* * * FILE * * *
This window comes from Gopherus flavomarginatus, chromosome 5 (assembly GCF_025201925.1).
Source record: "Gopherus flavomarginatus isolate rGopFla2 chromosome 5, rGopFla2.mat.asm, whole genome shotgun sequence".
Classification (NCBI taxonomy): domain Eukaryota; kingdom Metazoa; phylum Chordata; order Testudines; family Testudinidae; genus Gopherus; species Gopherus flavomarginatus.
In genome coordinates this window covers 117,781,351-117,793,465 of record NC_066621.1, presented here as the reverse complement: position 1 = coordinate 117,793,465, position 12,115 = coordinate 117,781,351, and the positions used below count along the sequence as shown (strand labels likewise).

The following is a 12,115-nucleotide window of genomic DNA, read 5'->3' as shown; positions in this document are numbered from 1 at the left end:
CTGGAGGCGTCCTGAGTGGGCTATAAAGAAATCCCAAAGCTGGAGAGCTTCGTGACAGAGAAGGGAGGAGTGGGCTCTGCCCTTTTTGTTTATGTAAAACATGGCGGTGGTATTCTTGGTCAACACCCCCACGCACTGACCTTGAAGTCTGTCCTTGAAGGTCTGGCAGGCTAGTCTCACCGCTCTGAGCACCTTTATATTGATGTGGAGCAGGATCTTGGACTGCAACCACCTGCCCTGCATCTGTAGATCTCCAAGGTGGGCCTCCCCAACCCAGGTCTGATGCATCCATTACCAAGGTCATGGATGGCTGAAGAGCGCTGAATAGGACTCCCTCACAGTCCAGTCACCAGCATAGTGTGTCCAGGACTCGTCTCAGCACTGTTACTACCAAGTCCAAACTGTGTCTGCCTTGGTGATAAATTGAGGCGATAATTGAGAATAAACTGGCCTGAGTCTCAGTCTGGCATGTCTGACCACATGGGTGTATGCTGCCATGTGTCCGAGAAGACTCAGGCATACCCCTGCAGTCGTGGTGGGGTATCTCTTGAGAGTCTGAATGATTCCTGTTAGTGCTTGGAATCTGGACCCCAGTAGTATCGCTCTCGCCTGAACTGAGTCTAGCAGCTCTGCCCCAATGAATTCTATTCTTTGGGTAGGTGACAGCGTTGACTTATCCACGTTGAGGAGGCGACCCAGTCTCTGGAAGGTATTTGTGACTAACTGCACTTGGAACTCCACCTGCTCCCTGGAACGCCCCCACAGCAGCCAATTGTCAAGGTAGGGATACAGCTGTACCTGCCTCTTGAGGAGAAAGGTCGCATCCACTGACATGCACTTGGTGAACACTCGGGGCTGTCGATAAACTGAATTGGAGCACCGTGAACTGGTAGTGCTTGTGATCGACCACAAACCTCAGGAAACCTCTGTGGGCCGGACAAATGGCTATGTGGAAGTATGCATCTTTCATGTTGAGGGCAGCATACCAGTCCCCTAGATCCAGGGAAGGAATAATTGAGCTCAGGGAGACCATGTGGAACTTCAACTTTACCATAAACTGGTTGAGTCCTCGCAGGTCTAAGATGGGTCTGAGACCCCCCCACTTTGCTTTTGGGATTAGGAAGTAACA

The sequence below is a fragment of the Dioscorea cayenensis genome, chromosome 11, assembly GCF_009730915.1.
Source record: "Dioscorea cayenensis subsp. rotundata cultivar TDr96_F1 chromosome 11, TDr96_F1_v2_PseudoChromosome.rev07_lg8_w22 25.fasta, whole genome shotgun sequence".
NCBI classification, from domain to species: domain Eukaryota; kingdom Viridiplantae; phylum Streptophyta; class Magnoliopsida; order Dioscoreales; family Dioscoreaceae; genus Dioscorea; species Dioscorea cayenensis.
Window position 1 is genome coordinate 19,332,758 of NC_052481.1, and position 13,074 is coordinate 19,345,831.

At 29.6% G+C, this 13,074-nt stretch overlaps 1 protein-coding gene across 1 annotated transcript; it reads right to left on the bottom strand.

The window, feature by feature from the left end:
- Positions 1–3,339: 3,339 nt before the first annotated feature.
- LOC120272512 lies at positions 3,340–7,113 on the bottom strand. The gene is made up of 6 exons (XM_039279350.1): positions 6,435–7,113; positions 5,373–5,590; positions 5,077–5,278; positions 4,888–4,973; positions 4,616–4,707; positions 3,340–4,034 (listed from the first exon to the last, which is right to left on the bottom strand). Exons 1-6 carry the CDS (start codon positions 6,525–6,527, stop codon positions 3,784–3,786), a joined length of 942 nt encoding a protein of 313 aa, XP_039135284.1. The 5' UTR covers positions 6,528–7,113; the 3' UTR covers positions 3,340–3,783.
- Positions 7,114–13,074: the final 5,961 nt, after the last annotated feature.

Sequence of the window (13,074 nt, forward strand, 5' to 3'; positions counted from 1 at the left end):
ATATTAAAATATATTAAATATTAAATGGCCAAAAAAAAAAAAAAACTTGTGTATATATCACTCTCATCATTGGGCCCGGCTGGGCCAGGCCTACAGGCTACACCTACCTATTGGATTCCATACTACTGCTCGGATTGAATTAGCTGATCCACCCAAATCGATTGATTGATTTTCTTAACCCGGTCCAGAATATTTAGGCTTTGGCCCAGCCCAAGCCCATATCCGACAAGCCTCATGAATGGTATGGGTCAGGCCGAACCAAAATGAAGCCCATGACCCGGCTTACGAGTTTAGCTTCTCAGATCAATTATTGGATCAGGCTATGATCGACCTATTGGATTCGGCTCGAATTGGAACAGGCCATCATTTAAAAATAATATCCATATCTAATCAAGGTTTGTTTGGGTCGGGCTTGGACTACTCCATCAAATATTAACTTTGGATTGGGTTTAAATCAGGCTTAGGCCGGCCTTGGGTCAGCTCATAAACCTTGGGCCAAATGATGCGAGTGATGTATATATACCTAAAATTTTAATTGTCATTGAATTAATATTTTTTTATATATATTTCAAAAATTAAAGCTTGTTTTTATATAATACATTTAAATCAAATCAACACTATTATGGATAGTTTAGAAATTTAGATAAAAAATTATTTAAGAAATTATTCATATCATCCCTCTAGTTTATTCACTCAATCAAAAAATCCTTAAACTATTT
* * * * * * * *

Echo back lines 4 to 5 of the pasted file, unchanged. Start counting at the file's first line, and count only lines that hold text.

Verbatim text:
In genome coordinates this window covers 117,781,351-117,793,465 of record NC_066621.1, presented here as the reverse complement: position 1 = coordinate 117,793,465, position 12,115 = coordinate 117,781,351, and the positions used below count along the sequence as shown (strand labels likewise).

The following is a 12,115-nucleotide window of genomic DNA, read 5'->3' as shown; positions in this document are numbered from 1 at the left end: